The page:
PSAPs are now receiving calls in different ways, from multiple devices, and ingesting all kinds of data – including voice, text, image, video and even sensor/IoT data. This can be a double-edged sword: while dispatchers have more accurate and comprehensive information than ever, this also creates more data “noise” that has to be organized and prioritized to find what’s important, even as every second matters. With the right technology in place, PSAPs can make more informed decisions, faster than ever. For example, by gathering weather and traffic data from nearby sensors and CCTVs, next-generation 911 technologies can give emergency personnel the fastest real-time route to the caller’s location. They can even go as far as accessing medical records so EMTs are better positioned to serve people on-site. 

This evolution of data and technology has the potential to make emergency response not only more accurate, but more accessible as well. For example, if a caller suffers from a disability, can’t speak or is hard of hearing, they won’t have to rely on audio cues alone. Even live recording gives callers a bridge to dispatchers if they are in a situation where it’s not possible (or even dangerous) to speak out loud.

The Public Sector Structure is Streamlining

Finally, while the broad adoption and availability of new communications technologies have created huge opportunities to transform public safety infrastructure, the way PSAPs operate has also changed. Most PSAPs today are consolidating to conserve resources, while at the same time suffering from staff shortages. In fact, the National Emergency Number Association found that 80% of 911 call centers are understaffed in a recent survey. On top of that, they also note a constant frustration with outdated technology, with 60% citing regular outages due to inefficient equipment. By implementing modern solutions – and modern technology – call centers can alleviate these pain points.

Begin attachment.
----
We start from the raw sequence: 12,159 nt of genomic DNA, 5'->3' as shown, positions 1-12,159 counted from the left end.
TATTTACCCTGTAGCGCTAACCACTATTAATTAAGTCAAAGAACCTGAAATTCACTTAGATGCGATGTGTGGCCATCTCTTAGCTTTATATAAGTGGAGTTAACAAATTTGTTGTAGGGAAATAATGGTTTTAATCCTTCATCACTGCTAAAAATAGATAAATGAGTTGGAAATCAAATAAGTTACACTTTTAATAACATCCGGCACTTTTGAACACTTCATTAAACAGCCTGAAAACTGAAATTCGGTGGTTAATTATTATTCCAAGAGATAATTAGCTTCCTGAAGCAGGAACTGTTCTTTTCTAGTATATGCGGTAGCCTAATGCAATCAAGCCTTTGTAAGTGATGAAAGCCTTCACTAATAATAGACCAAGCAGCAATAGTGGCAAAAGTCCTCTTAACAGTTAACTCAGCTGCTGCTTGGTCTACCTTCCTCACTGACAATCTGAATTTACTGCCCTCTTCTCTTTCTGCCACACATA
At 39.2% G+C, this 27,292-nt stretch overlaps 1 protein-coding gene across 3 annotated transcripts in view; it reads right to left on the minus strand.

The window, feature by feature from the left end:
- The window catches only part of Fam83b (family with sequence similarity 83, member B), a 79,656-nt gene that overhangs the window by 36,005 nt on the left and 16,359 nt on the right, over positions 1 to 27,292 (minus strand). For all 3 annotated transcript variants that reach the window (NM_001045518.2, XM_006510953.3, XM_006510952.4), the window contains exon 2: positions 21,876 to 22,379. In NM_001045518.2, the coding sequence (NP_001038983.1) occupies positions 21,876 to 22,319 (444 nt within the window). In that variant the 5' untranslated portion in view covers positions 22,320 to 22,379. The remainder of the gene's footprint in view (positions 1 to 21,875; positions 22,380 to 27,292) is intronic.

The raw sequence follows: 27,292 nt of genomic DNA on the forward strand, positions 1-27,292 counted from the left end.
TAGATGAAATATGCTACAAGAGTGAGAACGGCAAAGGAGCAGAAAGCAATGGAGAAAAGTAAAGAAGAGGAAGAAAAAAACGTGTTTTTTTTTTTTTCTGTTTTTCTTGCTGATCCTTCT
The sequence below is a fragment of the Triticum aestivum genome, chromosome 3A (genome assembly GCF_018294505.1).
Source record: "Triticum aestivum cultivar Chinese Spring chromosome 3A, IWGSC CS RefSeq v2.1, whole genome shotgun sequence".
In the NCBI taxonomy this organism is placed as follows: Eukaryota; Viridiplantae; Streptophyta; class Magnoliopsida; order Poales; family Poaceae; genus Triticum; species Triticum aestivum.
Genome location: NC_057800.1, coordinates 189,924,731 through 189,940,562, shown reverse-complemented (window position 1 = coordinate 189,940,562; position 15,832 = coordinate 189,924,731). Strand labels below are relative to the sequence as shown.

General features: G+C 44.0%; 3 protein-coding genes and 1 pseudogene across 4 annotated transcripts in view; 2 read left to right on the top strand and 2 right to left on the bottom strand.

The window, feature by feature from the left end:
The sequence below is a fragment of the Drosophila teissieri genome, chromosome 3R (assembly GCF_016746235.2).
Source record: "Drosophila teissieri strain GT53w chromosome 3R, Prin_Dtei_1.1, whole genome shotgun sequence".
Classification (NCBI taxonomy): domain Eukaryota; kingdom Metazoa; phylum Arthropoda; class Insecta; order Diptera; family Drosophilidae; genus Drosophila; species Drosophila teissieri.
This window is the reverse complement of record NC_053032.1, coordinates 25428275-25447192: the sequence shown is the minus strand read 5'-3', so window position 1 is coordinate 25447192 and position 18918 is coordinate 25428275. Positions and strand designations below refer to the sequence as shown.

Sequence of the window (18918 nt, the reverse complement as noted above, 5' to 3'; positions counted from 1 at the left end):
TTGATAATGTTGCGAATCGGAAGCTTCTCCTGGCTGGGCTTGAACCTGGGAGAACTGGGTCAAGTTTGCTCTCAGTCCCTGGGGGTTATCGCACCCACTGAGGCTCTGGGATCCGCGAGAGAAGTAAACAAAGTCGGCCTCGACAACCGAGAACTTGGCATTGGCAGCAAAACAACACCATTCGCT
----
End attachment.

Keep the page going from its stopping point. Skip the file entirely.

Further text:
Additionally, 911 call centers are under financial pressure, putting their purchasing decisions under intense scrutiny. While the US and Canada are leading a combined initiative to upgrade public safety communications to next-generation 911 to address the issues discussed here, they haven’t established budgets to fully support this effort. That said, the importance of public safety infrastructure is universally understood. Many transitions are currently funded at the state and county level, while Congress is simultaneously seeking to usher bills forward for federal funding.

In fact, the FCC just proposed improvements for routing wireless calls to the new 988 lifeline, which is crucial for supporting people experiencing mental health crises. The proposal requires implementing georouting solutions for all wireless calls to 988, ensuring they can be directed to crisis centers closest to the caller, while at the same time allowing carriers to maintain privacy requirements given the sensitive nature of these calls.

It is exactly this kind of next-generation, end-to-end solution that Comtech already provides thanks to our long experience in the 911 market. More broadly, it speaks to the opportunity that lies ahead. At Comtech, we understand the importance of this transition, and we are in a unique position to support customers bringing public safety into the modern era. 


Forward-Looking Statements

Certain information in this blog post contains statements that are forward-looking in nature and involve certain significant risks and uncertainties. Actual results and performance could differ materially from such forward-looking information. The Company’s Securities and Exchange Commission filings identify many such risks and uncertainties. Any forward-looking information in this press release is qualified in its entirety by the risks and uncertainties described in such Securities and Exchange Commission filings.